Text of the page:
Digiscoping Cameras: What to look for when buying
The market for digital cameras is large and ever-increasing. There are almost 300 different brands and models of digital cameras available and though many of them will work for digiscoping, some work far better than others. There is an easy way to check and see whether your digital camera works well for digiscoping:
Set up a telescope with your preferred adapter for digital cameras (if you do not own one yet use a friend’s or ask your friendly dealer), turn the camera on, centre the camera lens behind the eyepiece of the scope, look at the scope’s image on your digital camera’s LCD screen viewer, press the shutter button half way down to focus the image and then take the picture.
Choosing a camera for Digiscoping
Does the camera fit on adapters which are optimized for your spotting scope?
A threaded connector on the objective lens is required for using the Swarovski Optik DCA adapter, a threaded connector on the tripod is required for using the Swarovski Optik DCB adapter.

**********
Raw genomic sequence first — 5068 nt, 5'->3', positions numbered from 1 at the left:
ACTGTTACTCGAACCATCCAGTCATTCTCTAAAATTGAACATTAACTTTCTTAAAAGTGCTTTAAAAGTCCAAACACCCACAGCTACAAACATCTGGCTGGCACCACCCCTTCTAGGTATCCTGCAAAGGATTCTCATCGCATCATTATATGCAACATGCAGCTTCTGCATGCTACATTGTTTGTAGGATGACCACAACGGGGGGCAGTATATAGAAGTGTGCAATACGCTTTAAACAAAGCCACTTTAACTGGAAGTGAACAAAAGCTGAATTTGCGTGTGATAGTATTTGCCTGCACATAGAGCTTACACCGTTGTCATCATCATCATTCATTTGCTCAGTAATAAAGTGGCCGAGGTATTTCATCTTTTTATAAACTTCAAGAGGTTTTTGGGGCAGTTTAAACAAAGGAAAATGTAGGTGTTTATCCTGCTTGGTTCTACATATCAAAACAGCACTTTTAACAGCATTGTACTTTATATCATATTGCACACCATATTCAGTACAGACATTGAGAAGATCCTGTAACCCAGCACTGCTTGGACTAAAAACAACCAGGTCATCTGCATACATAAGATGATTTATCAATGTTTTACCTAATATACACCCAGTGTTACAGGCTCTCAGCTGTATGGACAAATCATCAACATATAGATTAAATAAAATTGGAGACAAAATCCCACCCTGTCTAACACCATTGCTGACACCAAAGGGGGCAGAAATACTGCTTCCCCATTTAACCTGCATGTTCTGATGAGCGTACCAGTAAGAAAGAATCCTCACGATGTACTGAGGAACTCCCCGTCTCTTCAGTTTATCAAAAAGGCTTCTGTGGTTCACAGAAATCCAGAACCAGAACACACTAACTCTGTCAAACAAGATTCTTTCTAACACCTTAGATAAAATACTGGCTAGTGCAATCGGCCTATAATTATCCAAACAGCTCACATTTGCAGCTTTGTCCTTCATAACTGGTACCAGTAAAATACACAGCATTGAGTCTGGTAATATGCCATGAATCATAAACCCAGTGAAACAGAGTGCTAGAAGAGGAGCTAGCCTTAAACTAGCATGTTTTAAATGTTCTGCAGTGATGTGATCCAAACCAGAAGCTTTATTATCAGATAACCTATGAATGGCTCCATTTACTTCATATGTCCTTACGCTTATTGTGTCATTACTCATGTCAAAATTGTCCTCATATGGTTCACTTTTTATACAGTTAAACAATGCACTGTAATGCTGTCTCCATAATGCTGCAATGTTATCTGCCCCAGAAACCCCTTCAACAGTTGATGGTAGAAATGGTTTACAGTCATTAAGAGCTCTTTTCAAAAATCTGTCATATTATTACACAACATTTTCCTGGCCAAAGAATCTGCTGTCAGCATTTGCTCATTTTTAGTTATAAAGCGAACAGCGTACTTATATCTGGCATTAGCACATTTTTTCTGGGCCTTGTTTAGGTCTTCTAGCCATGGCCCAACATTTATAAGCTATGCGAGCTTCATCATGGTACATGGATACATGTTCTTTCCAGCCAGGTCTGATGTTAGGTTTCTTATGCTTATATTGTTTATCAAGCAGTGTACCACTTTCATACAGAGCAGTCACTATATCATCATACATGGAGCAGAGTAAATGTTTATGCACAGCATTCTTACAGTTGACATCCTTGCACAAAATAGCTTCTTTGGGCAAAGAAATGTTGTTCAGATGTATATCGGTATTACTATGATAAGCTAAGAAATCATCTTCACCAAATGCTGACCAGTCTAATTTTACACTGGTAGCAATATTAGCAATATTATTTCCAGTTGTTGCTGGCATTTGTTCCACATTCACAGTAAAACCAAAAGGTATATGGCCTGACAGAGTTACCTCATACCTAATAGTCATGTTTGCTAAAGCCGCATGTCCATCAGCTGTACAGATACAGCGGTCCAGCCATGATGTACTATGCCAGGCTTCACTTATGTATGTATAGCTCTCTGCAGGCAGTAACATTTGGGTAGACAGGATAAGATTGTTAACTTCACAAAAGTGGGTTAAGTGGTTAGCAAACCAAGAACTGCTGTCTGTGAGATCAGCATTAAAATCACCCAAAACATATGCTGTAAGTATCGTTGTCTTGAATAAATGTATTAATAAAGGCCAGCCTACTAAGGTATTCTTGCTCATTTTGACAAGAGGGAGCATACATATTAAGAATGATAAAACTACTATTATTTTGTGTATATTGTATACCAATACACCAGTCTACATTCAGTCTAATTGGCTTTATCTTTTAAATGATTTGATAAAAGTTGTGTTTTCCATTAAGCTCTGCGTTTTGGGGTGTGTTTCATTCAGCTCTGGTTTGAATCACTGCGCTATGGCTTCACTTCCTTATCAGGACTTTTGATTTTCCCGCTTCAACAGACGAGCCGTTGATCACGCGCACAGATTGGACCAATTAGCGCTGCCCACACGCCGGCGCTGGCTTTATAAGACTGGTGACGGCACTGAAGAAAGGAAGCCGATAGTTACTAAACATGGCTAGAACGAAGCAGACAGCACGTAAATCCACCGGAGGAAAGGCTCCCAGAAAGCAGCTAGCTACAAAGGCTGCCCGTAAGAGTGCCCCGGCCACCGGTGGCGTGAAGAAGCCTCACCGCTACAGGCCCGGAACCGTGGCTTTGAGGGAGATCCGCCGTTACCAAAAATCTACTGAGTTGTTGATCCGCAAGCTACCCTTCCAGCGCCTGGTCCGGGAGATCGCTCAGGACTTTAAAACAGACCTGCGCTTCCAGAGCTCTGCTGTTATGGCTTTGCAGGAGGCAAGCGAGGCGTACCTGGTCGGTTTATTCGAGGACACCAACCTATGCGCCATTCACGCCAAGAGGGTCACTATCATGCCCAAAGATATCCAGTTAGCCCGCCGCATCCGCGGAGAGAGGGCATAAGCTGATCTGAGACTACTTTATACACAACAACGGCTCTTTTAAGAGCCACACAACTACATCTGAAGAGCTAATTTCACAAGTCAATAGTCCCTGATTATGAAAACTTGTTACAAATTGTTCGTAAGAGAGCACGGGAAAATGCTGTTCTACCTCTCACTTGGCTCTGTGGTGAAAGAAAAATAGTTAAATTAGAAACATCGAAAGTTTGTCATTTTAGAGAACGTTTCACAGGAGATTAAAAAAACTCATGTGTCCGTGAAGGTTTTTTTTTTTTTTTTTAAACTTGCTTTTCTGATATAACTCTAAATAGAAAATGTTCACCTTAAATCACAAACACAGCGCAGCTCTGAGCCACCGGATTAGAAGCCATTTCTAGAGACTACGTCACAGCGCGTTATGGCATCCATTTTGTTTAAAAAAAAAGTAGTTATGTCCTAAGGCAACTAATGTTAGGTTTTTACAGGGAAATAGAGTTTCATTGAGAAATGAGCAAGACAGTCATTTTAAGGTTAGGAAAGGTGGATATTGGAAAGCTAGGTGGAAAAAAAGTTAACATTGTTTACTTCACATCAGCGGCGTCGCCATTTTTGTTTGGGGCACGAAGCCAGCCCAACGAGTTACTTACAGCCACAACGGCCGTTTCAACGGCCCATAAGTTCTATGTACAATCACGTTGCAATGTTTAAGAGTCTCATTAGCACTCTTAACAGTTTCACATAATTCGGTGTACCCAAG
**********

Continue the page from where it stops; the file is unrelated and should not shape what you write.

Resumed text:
Is the camera’s optical zoom able to get rid of vignetting?
(From experience it is advisable to use compact cameras with a 3x zoom.)
Cameras which meet these criteria are generally fine for digiscoping.
Other important criteria to be considered:
- Does the camera have a remote control for the shutter release?
- Does the camera have a short self-timer (2 or 3 seconds)?
- Does the camera have a large LCD screen (at least 50 mm or 2 inches)?
- Is the LCD screen pivotable (to prevent frontal sun-light on the screen)?
- Does the camera have a good power supply for long use?
- Is the camera programmable or are all features automatic?
Digiscoping with a DSLR (Digital Single Lens Reflex Cameras)
Some of the large digital reflex cameras can be used with a 50 mm standard objective lens, the heavy weight does, however, cause additional problems in terms of stable attachment. It is also impossible to guarantee that the filter thread of the camera’s objective lens will take a system that is as sturdy as one for a smaller compact digital camera.
The main difference between a digital SLR camera and a compact digital camera is that the SLR camera has interchangeable lenses like a traditional film camera, is larger and a bit heavier but – depending on the model – offers more professional features like higher ISO, a wider range of different shutter speeds, the ability to shoot in RAW and also the ability to shoot a larger number of frames before the image buffer becomes full, etc.